It's IntLawGrrls' great pleasure to welcome as a guest blogger Dr. Myriam Denov (right).
An Associate Professor of Social Work at McGill University in Montreal, she received her doctorate in Criminology from the University of Cambridge.
At McGill Myriam researches and teaches on children and youth at risk, with an emphasis on war and political violence, children and armed conflict, and gender-based violence. She has worked with vulnerable populations internationally including former child soldiers, victims of sexual violence, and people living with HIV/AIDS. Her current research explores the militarization and reintegration experiences of former child soldiers in Sierra Leone and Sri Lanka. Myriam has presented expert evidence on child soldiers and has served as an advisor to government and NGOs on children and armed conflict, and on girls in fighting forces. She is currently writing a book on child soldiers that will be published by Cambridge University Press.
Myriam's guest post below, which draws from her experience in Sierra Leone to focus on girl soldiers, an issue on which another IntLawGrrls guest, Dr. Noëlle Quénivet, also has posted.
Myriam's transnational foremother was herself a girl soldier:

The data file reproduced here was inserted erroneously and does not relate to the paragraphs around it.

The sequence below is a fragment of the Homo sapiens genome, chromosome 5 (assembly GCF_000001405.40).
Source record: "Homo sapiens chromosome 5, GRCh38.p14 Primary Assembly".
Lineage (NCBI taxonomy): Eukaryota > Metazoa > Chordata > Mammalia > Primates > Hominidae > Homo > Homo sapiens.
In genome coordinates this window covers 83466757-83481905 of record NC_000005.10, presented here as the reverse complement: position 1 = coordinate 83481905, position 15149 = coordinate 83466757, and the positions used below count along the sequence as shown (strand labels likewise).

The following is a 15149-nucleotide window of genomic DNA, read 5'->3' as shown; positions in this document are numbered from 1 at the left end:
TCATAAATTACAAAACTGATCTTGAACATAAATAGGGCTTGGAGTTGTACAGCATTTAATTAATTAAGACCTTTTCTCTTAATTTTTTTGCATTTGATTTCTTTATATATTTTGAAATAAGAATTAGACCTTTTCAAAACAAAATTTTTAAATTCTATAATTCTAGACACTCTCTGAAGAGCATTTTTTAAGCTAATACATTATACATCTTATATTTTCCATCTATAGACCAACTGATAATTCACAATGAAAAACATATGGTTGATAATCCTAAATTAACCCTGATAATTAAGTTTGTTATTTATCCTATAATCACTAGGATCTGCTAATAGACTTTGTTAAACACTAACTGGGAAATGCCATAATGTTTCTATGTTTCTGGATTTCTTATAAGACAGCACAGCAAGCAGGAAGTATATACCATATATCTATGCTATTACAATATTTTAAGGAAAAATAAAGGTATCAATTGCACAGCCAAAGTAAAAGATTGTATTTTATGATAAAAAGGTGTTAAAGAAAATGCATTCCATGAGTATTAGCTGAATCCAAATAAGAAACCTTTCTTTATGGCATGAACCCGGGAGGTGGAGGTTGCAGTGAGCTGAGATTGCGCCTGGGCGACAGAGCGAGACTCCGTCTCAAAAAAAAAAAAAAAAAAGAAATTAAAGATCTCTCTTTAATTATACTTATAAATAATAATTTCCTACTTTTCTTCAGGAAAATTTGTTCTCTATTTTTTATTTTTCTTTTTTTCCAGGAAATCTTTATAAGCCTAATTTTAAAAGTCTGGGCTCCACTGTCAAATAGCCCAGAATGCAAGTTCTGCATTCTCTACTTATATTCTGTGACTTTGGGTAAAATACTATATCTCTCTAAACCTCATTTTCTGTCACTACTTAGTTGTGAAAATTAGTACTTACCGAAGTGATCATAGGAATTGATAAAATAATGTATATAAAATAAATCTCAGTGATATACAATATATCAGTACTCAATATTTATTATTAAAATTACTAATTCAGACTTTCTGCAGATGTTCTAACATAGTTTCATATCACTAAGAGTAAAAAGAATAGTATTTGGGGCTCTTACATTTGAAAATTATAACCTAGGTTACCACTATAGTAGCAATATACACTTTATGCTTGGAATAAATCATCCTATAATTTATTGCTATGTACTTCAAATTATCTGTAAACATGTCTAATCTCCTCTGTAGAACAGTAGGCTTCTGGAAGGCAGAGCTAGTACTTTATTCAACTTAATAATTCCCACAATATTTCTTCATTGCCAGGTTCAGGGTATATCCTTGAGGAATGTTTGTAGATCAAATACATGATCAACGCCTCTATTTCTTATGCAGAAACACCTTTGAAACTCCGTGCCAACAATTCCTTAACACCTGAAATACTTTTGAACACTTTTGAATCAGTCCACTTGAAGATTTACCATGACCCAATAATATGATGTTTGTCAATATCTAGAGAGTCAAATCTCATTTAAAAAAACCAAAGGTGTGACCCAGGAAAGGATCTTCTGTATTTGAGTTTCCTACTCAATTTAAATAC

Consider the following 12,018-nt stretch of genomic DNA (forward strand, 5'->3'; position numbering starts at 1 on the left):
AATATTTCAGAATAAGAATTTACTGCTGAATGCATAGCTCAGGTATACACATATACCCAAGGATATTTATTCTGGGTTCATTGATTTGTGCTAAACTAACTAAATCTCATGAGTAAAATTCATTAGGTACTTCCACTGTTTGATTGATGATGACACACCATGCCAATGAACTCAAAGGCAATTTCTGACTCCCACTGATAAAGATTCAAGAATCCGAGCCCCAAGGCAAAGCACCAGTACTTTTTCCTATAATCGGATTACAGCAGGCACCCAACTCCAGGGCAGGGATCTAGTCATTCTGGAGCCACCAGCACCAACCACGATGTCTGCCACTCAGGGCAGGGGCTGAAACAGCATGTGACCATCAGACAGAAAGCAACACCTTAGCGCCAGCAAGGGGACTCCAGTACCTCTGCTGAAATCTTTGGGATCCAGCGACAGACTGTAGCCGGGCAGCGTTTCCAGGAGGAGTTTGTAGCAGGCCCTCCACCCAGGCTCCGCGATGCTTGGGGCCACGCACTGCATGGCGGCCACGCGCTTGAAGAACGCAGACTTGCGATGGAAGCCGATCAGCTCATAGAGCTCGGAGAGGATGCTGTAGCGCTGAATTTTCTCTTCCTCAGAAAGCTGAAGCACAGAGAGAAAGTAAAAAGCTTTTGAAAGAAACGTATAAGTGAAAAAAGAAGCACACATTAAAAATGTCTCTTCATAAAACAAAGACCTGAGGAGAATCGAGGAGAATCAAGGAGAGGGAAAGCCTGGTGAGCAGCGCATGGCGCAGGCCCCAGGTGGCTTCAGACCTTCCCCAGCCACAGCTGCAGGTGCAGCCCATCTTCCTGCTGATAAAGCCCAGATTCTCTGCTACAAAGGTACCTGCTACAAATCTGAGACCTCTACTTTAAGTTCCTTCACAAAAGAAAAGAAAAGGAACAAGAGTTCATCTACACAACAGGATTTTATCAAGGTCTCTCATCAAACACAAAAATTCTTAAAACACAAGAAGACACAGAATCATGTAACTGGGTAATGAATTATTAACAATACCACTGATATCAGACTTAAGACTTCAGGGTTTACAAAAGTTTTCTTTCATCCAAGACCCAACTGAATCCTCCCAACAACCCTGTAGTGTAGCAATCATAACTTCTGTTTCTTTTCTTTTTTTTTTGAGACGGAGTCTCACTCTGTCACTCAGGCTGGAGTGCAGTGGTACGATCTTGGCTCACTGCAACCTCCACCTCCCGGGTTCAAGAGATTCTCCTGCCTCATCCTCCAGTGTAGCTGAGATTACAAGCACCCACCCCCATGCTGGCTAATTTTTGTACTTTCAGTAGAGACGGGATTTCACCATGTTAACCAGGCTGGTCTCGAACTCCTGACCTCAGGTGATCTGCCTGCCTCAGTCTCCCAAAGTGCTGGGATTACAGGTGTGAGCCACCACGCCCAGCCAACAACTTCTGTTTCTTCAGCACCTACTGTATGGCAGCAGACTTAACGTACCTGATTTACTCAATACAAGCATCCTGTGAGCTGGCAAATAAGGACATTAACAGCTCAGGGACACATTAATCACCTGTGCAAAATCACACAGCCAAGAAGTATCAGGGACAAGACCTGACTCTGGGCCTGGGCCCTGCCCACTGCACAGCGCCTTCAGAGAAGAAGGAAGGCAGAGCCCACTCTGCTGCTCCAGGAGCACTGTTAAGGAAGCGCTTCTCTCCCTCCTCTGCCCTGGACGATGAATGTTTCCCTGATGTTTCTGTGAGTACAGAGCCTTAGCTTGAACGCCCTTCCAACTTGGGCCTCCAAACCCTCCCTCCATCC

I would like to dedicate this guest post to Mamusu, who I was privileged to meet during my time in Sierra Leone. Mamusu was a former girl soldier who was abducted at the age of 9 by the rebel Revolutionary UnitedFront, forced to fight in battle, and to become the “wife” of a rebel commander. She remained with the rebel group for more than five years and bore two children, as a result of sexual violence. In the aftermath of the war, impoverished and with few systems of support, Mamusu courageously and inspirationally attempted to carve out a life and livelihood for her and her two young children. Mamusu died at the age of 17.
Mamusu joins other IntLawGrrls transnational foremothers in the list below the "visiting from..." map at right.